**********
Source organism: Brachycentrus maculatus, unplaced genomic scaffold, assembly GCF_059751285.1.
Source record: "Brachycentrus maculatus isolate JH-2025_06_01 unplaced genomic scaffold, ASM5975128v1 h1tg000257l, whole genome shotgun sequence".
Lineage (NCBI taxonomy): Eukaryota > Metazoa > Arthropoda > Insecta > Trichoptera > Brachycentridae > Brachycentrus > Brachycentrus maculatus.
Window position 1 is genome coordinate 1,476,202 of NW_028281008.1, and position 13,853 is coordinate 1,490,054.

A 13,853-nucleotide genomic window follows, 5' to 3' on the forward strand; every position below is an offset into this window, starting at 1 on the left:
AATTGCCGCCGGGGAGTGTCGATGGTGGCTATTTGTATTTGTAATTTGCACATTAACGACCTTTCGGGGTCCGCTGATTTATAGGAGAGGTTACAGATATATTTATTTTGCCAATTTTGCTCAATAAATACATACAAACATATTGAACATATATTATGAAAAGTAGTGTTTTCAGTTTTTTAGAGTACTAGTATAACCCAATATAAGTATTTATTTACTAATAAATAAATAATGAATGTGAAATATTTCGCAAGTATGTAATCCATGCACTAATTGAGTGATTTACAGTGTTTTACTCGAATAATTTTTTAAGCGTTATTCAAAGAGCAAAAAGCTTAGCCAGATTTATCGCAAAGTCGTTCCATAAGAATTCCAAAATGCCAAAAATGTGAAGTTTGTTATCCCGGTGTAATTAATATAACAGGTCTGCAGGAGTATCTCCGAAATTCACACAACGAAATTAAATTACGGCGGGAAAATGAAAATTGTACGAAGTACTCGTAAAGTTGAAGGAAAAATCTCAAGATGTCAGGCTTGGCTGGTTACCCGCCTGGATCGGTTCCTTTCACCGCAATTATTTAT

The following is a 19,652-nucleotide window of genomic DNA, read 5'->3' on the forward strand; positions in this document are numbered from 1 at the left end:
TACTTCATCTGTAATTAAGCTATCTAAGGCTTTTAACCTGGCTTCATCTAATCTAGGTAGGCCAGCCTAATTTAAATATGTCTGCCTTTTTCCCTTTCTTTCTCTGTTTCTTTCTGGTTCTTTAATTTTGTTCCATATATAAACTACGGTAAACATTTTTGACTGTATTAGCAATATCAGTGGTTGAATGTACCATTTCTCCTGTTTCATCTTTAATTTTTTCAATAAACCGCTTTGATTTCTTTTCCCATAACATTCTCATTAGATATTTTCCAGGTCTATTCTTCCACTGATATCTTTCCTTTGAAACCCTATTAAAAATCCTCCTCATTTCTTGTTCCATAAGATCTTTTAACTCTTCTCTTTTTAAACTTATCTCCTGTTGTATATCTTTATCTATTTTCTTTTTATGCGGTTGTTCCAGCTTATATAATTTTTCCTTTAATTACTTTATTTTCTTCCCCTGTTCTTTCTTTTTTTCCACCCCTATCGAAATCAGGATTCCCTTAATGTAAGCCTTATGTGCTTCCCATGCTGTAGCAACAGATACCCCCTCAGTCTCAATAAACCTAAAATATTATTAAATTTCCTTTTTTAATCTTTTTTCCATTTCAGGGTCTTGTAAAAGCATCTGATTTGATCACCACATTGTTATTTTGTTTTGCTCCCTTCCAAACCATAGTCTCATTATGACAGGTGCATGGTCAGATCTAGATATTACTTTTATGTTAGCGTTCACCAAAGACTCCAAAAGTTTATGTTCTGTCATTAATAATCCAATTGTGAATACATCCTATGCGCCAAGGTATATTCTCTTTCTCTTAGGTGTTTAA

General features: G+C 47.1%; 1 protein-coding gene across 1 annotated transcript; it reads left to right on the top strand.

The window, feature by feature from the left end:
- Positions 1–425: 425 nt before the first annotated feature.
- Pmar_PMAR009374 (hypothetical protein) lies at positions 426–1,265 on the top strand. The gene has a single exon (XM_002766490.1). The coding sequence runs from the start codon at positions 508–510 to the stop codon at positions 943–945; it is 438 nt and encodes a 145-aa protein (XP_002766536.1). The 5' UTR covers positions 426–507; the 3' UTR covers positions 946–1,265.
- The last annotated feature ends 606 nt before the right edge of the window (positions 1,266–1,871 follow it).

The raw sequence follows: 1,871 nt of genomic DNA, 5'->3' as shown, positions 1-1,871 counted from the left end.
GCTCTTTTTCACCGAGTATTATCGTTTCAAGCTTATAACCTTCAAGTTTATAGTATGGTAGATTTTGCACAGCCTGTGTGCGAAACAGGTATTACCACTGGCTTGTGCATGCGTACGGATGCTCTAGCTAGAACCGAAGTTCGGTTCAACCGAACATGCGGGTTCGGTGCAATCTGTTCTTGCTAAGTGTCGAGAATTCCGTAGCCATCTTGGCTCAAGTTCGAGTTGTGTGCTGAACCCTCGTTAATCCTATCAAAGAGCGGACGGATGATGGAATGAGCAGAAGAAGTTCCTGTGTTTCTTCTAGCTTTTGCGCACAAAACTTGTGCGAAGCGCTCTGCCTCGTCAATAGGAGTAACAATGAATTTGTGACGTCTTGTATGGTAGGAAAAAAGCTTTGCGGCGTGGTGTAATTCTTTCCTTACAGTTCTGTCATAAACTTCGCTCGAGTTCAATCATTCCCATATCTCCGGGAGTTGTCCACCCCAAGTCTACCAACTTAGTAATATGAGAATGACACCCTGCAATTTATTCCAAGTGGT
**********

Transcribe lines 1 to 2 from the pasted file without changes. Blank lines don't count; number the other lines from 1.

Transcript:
Source organism: Brachycentrus maculatus, unplaced genomic scaffold, assembly GCF_059751285.1.
Source record: "Brachycentrus maculatus isolate JH-2025_06_01 unplaced genomic scaffold, ASM5975128v1 h1tg000257l, whole genome shotgun sequence".